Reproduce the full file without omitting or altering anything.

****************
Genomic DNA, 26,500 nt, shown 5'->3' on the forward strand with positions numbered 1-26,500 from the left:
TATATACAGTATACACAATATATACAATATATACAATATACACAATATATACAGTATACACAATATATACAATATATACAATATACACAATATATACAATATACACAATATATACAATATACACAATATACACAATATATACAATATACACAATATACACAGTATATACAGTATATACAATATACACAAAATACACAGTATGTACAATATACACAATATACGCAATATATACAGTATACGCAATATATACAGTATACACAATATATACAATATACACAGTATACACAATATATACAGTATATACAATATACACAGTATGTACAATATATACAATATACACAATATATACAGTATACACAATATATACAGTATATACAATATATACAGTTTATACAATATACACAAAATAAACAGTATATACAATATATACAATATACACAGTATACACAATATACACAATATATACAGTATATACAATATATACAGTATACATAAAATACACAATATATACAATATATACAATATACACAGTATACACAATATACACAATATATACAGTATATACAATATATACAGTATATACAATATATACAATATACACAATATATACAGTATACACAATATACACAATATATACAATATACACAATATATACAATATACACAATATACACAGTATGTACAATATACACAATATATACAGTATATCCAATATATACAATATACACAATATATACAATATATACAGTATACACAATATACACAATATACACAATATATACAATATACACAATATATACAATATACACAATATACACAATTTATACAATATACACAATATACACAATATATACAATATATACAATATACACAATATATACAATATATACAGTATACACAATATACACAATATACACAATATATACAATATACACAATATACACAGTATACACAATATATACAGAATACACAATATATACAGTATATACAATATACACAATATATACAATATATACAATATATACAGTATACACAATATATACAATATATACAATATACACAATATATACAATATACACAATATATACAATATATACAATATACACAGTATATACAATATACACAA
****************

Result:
Genomic DNA, 26,500 nt, shown 5'->3' on the forward strand with positions numbered 1-26,500 from the left:
TATATACAGTATACACAATATATACAATATATACAATATACACAATATATACAGTATACACAATATATACAATATATACAATATACACAATATATACAATATACACAATATATACAATATACACAATATACACAATATATACAATATACACAATATACACAGTATATACAGTATATACAATATACACAAAATACACAGTATGTACAATATACACAATATACGCAATATATACAGTATACGCAATATATACAGTATACACAATATATACAATATACACAGTATACACAATATATACAGTATATACAATATACACAGTATGTACAATATATACAATATACACAATATATACAGTATACACAATATATACAGTATATACAATATATACAGTTTATACAATATACACAAAATAAACAGTATATACAATATATACAATATACACAGTATACACAATATACACAATATATACAGTATATACAATATATACAGTATACATAAAATACACAATATATACAATATATACAATATACACAGTATACACAATATACACAATATATACAGTATATACAATATATACAGTATATACAATATATACAATATACACAATATATACAGTATACACAATATACACAATATATACAATATACACAATATATACAATATACACAATATACACAGTATGTACAATATACACAATATATACAGTATATCCAATATATACAATATACACAATATATACAATATATACAGTATACACAATATACACAATATACACAATATATACAATATACACAATATATACAATATACACAATATACACAATTTATACAATATACACAATATACACAATATATACAATATATACAATATACACAATATATACAATATATACAGTATACACAATATACACAATATACACAATATATACAATATACACAATATACACAGTATACACAATATATACAGAATACACAATATATACAGTATATACAATATACACAATATATACAATATATACAATATATACAGTATACACAATATATACAATATATACAATATACACAATATATACAATATACACAATATATACAATATATACAATATACACAGTATATACAATATACACAA